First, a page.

W-CDMA: China's No. 1 Son?

Chinese 3G makes waves again as W-CDMA tipped to dominate

August 21, 2003

2 Min Read
W-CDMA: China's No. 1 Son?

The latest chapter in the long-running Chinese 3G technology saga has seen Wideband Code Division Multiple Access (W-CDMA) tipped as the potentially dominant standard of choice (see What's Up With Chinese 3G?).

China currently has over 221 million mobile users and adds around four million new subscribers a month, making it the largest single cellular market in the world. Growth figures like these have network infrastructure suppliers and handset manufacturers waiting with baited breath to see which 3G standards the Chinese will pick.

Although the Chinese government has yet to confirm which technology will get the green light -- W-CDMA, CDMA2000, or the homegrown TD-SCDMA (Time Division Synchronous CDMA) -- it is widely assumed thatfour 3G licences will be awarded.The favorites to win 3G business are incumbents China Mobile Communications Corp. and China Unicom Ltd., as well as fixed-line players China Netcom Corp. Ltd. and China Telecommunications Corp. (NYSE: CHA).

According to a report from Norson Telecom Consulting, China Unicom is the only carrier expected to “forge ahead in a minority position with CDMA2000,” leaving the remaining three operators to begin building W-CDMA networks “with elements of TD-SCDMA.”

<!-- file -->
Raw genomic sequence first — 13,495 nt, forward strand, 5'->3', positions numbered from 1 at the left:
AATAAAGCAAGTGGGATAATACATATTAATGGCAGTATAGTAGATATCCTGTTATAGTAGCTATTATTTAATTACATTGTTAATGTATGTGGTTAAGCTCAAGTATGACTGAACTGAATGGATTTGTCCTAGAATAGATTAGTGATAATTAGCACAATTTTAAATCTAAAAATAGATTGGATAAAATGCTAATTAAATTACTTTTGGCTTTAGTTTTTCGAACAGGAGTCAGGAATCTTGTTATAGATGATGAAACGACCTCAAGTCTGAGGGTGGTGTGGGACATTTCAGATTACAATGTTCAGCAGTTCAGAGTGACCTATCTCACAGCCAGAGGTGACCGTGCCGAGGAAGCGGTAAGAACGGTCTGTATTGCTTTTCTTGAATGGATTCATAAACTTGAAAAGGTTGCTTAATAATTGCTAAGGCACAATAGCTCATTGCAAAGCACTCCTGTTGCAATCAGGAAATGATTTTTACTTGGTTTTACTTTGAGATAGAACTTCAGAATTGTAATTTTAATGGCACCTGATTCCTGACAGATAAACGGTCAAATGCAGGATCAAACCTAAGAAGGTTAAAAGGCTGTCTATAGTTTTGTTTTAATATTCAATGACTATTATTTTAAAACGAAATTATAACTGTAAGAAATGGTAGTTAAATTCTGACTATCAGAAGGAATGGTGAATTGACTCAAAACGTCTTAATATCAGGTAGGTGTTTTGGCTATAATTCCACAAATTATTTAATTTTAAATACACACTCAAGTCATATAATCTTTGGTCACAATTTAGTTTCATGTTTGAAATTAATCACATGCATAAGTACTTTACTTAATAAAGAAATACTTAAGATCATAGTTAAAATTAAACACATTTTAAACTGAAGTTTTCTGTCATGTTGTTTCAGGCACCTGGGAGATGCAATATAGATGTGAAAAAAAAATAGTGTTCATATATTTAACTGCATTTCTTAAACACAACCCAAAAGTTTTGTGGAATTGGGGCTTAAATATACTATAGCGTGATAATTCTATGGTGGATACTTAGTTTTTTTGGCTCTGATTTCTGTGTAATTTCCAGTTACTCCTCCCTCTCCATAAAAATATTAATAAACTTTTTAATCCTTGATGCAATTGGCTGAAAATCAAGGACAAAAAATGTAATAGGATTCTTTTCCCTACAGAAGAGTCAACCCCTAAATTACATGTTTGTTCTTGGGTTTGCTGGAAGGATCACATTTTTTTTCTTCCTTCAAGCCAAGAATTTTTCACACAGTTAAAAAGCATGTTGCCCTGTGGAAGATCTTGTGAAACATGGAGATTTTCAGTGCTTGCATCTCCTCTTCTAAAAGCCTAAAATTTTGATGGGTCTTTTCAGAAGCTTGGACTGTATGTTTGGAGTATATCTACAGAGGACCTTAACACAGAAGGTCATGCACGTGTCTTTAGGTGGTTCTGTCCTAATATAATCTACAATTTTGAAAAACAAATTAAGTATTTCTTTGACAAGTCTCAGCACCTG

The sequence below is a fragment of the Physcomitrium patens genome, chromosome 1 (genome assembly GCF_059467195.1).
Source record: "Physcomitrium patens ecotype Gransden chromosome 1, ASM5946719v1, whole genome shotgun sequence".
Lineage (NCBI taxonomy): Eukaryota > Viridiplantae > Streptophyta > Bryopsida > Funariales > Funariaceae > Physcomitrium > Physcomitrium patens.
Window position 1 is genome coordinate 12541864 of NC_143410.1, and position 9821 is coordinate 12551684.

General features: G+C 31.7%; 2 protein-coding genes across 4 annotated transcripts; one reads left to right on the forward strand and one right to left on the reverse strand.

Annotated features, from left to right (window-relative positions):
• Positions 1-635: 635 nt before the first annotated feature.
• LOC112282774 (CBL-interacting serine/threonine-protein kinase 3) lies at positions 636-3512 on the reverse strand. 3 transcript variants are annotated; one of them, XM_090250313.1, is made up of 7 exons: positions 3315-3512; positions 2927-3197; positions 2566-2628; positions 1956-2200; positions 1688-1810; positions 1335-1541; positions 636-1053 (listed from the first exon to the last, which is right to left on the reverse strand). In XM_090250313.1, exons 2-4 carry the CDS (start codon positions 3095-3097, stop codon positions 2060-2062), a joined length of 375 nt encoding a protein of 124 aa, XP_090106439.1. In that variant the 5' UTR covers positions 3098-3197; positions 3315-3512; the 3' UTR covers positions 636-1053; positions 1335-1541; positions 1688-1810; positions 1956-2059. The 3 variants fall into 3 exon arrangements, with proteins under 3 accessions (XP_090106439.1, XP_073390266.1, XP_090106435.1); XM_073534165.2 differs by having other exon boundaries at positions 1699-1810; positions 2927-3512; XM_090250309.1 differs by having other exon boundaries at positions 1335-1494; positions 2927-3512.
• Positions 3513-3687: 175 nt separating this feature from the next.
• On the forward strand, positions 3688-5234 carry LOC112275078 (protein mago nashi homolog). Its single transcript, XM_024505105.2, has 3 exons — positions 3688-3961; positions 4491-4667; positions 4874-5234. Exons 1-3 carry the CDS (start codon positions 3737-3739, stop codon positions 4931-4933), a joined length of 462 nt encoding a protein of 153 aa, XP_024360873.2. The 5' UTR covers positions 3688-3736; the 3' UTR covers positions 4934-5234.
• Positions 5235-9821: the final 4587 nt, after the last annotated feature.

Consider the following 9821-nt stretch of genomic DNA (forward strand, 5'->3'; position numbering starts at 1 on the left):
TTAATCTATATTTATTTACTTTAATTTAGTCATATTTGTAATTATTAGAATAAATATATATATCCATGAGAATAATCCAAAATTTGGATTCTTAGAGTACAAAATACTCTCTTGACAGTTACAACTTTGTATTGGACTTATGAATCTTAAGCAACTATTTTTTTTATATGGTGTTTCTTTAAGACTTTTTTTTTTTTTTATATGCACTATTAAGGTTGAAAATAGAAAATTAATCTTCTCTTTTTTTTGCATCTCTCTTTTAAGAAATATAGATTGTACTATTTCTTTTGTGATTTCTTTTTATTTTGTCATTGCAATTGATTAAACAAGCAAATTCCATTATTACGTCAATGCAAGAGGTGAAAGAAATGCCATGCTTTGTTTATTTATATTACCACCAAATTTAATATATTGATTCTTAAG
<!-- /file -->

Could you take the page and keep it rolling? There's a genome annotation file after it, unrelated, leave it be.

“China Telecom…has halted TD-SCDMA testing and shifted its focus to W-CDMA,” notes the research house. “China Netcom, in line with strategic partner Singapore Telecom, has also shown a preference for W-CDMA. TD-SCDMA deployment will remain minimal with the standard merging gracefully into the W-CDMA family.”

The findings mark a significant turnaround in market sentiment. It was originally believed that the Chinese government would opt for a CDMA2000 majority, before talk later turned to a more likely split of two W-CDMA and two CDMA2000 contracts (see Chinese 3G: Open to All?).

The W-CDMA air interface is part of the Universal Mobile Telecommunications Standard (UMTS), which has already been adopted as the European 3G standard. Used with existing Global System for Mobile Communications (GSM) core networks, the theory goes that W-CDMA-compliant handsets and base stations can increase wireless data transfer rates to a maximum of 2 Mbit/s.

CDMA2000 technology is a packet-based extension to CDMA networks that can theoretically support data rates of 144 kbit/s.

Developed by the Chinese Academy of Telecommunications Technology (CATT), TD-SCDMA combines older Time-Division Multiple Access (TDMA) with Time-Division Duplexing (TDD) techniques of broadcasting over a single chunk of spectrum rather than the normal two bands.

Analysts at Norson do not expect 3G licences to be issued until the second half of 2004. “With few successful examples of 3G launches worldwide, the Chinese government will not likely rush into a domestic 3G launch, preferring to keep Chinese operators away from the ‘bleeding edge’ until 3G technologies and business models mature.”

— Justin Springham, Senior Editor, Europe, Unstrung

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